Anouk Wipprecht: Robotic Dresses and Human Interfaces

Anouk Wipprecht‘s hackerly interests are hard to summarize, so bear with us. She works primarily on technological dresses, making fashion with themes inspired by nature, but making it interactive. If that sounds a little bit vague, consider that she’s made over 40 pieces of clothing, from a spider dress that attacks when someone enters your personal space too quickly to a suit with plasma balls that lets her get hit by Arc Attack’s giant musical Tesla coils in style. She gave an inspiring talk at the 2017 Hackaday Superconference, embedded below, that you should really go watch.

Anouk has some neat insights about how the world of fashion and technology interact. Technology, and her series of spider dresses in particular, tends to evolve over related versions, while fashion tends to seek the brand-new and the now. Managing these two impulses can’t be easy.

For instance, her first spider was made with servos and laser-cut acrylic, in a construction that probably seems familiar to most Hackaday readers. But hard edges, brittle plastic, and screws that work themselves slowly loose are no match for human-borne designs. Her most recent version is stunningly beautiful, made of 3D printed nylon for flexibility, and really nails the “bones of a human-spider hybrid” aesthetic that she’s going for.

The multiple iterations of her drink-dispensing “cocktail dress” (get it?!) show the same progression. We appreciate the simple, press-button-get-drink version that she designed for a fancy restaurant in Ibiza, but we really love the idea of being a human ice-breaker at parties that another version brings to the mix: to get a drink, you have to play “truth or dare” with questions randomly chosen and displayed on a screen on the wearer’s arm.

Playfulness runs through nearly everything that Anouk creates. She starts out with a “what if?” and runs with it. But she’s not just playing around. She’s also a very dedicated documenter of her projects, because she believes in paying the inspiration forward to the next generation. And her latest project does something really brilliant: merging fashion, technology, and medical diagnostics.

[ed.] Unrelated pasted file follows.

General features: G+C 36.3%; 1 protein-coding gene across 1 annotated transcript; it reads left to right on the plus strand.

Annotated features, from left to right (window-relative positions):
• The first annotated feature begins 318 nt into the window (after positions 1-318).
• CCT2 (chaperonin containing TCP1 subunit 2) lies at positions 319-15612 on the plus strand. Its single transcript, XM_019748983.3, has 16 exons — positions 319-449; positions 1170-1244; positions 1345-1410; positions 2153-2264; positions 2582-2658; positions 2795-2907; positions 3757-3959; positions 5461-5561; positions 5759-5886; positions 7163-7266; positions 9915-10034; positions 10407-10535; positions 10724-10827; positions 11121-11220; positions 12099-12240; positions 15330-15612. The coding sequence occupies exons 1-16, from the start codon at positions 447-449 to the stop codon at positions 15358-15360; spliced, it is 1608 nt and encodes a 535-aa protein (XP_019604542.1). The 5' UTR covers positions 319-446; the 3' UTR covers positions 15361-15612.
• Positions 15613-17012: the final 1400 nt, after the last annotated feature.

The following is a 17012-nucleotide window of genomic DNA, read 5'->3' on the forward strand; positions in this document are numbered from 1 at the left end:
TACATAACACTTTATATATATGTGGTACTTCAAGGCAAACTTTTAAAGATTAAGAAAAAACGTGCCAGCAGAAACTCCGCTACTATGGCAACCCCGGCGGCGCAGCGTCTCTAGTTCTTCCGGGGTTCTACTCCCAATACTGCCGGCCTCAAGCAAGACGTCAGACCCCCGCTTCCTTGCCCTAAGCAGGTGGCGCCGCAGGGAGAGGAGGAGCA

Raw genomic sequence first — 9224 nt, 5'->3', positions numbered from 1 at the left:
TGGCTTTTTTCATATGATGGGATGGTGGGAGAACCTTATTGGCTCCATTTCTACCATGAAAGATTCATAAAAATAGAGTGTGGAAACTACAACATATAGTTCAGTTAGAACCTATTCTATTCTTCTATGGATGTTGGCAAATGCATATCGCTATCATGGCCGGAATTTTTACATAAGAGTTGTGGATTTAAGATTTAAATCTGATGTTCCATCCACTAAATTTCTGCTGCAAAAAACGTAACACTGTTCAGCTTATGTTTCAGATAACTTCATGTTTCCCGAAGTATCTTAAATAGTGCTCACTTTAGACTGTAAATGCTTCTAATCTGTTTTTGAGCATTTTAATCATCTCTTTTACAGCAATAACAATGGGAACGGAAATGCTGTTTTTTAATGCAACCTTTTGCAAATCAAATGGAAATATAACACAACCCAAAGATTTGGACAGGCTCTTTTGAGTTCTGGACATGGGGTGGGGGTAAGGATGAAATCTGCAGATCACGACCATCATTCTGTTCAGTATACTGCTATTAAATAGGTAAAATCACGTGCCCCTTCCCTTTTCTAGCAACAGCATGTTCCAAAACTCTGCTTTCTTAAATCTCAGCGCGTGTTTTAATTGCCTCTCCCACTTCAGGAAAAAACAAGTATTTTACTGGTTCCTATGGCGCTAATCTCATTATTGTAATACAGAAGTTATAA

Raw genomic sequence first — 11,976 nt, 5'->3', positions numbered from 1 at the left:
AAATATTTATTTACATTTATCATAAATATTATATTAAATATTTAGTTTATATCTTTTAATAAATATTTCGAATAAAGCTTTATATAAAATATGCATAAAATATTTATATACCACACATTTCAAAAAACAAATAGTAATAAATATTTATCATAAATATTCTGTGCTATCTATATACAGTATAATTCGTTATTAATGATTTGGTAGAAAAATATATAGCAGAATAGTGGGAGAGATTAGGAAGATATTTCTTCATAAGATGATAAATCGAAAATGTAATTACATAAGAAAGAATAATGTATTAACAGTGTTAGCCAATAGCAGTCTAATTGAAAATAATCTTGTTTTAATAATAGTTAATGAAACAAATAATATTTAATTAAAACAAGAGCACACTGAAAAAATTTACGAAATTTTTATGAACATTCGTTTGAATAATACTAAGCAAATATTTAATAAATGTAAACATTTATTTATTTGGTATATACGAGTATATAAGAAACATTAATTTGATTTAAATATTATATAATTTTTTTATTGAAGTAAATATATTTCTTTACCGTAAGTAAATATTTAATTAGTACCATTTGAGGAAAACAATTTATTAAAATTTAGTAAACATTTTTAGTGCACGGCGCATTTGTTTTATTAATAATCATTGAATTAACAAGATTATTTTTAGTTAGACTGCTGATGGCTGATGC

It’s a stripped-down EEG that kids with ADHD can wear around in their daily lives that triggers a camera when their brains get stimulated in particular ways. Instead of a full EEG that requires a child to have 30 gel electrodes installed, and which can only be run in a medical lab, stripping down the system allows the child to go about their normal life. This approach may collect limited data in comparison to the full setup, but since it’s collected under less intimidating circumstances, the little data that it does collect may be more “real”. This project is currently in progress, so we’ll just have to wait and see what comes out. We’re excited.

There’s so much more going on in Anouk’s presentation, but don’t take our word for it. Go watch Anouk’s talk right now and you’ll find she inspires you to adds a little bit more of the human element into your projects. Be playful, awkward, or experimental. But above all, be awesome!

11 thoughts on “Anouk Wipprecht: Robotic Dresses and Human Interfaces

  1. I enjoyed this talk, especially seeing the process from conception through prototyping to final implementation. It’s a bit unfortunate that the short video clips were more concerned about visual effect than showing the technical details.

  2. When I was still in Los Angeles, I got the chance to hang out with her at CrashSpace. We worked on stuff and then we all went down the block for frozen yogurt. Her energy is infectious! Whenever I need to rev up a little, I think about how excited she got for any of our projects, no matter how simple.

    1. The Unicorn head gear got me clicking into this article.
      I was scrolling down like
      hot chick with wired hair style… that’s normal
      hot chick in chain mail… that’s also normal
      hot chick with some kind of bone wing thing on her back… just normal cosplay…
      little girl with unicorn hat!!! !!! !!! I am interested.

      1. The thing that got me interested was my niece contracted encephalitis a couple of years ago and as a result now has many seizures each day and brother had been wondering if there was a way to try and predict an impending seizure and get her in a safe place. Like out of the water / off her bike or the rope swing. While the seizures aren’t the best most are fairly minor but that 10 seconds or so she is “out” could turn an every day activity into a disaster.

        1. Just saw the last part of the youtube video. I guess I am attracted to things little kids are attracted to, which isn’t necessary a bad thing. All of us still have a kid in us some where in there. Also creating a more welcoming environment or making something serious but boring fun is definitely a worth while way of channeling a person’s creativity.

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